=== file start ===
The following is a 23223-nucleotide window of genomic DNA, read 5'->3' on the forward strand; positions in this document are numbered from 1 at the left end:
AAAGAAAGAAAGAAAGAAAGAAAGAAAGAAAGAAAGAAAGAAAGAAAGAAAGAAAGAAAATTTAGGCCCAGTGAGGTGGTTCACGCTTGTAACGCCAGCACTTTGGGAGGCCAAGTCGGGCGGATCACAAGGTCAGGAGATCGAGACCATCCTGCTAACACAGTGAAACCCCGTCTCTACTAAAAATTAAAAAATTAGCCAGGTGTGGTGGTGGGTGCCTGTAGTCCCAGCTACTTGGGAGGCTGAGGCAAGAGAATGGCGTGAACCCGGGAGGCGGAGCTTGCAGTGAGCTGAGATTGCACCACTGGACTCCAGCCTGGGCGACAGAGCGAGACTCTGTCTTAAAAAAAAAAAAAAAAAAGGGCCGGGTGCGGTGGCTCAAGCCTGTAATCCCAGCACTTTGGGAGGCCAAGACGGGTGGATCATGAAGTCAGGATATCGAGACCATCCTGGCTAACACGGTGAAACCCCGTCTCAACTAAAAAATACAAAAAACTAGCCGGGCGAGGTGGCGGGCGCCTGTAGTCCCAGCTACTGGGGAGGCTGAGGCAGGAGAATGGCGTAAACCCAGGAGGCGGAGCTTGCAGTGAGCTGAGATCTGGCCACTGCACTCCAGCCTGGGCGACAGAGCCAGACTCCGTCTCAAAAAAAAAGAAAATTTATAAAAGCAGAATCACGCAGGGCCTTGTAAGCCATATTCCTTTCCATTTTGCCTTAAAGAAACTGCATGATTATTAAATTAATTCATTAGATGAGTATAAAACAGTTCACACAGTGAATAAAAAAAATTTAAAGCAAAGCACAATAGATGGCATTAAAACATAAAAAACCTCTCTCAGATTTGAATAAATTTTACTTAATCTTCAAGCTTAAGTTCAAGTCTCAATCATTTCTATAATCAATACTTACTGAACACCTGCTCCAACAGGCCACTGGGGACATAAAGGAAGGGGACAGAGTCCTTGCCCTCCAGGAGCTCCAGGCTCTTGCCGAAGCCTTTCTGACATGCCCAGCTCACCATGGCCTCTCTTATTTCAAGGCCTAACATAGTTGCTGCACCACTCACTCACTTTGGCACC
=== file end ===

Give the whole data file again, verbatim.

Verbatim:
The following is a 23223-nucleotide window of genomic DNA, read 5'->3' on the forward strand; positions in this document are numbered from 1 at the left end:
AAAGAAAGAAAGAAAGAAAGAAAGAAAGAAAGAAAGAAAGAAAGAAAGAAAGAAAGAAAATTTAGGCCCAGTGAGGTGGTTCACGCTTGTAACGCCAGCACTTTGGGAGGCCAAGTCGGGCGGATCACAAGGTCAGGAGATCGAGACCATCCTGCTAACACAGTGAAACCCCGTCTCTACTAAAAATTAAAAAATTAGCCAGGTGTGGTGGTGGGTGCCTGTAGTCCCAGCTACTTGGGAGGCTGAGGCAAGAGAATGGCGTGAACCCGGGAGGCGGAGCTTGCAGTGAGCTGAGATTGCACCACTGGACTCCAGCCTGGGCGACAGAGCGAGACTCTGTCTTAAAAAAAAAAAAAAAAAAGGGCCGGGTGCGGTGGCTCAAGCCTGTAATCCCAGCACTTTGGGAGGCCAAGACGGGTGGATCATGAAGTCAGGATATCGAGACCATCCTGGCTAACACGGTGAAACCCCGTCTCAACTAAAAAATACAAAAAACTAGCCGGGCGAGGTGGCGGGCGCCTGTAGTCCCAGCTACTGGGGAGGCTGAGGCAGGAGAATGGCGTAAACCCAGGAGGCGGAGCTTGCAGTGAGCTGAGATCTGGCCACTGCACTCCAGCCTGGGCGACAGAGCCAGACTCCGTCTCAAAAAAAAAGAAAATTTATAAAAGCAGAATCACGCAGGGCCTTGTAAGCCATATTCCTTTCCATTTTGCCTTAAAGAAACTGCATGATTATTAAATTAATTCATTAGATGAGTATAAAACAGTTCACACAGTGAATAAAAAAAATTTAAAGCAAAGCACAATAGATGGCATTAAAACATAAAAAACCTCTCTCAGATTTGAATAAATTTTACTTAATCTTCAAGCTTAAGTTCAAGTCTCAATCATTTCTATAATCAATACTTACTGAACACCTGCTCCAACAGGCCACTGGGGACATAAAGGAAGGGGACAGAGTCCTTGCCCTCCAGGAGCTCCAGGCTCTTGCCGAAGCCTTTCTGACATGCCCAGCTCACCATGGCCTCTCTTATTTCAAGGCCTAACATAGTTGCTGCACCACTCACTCACTTTGGCACC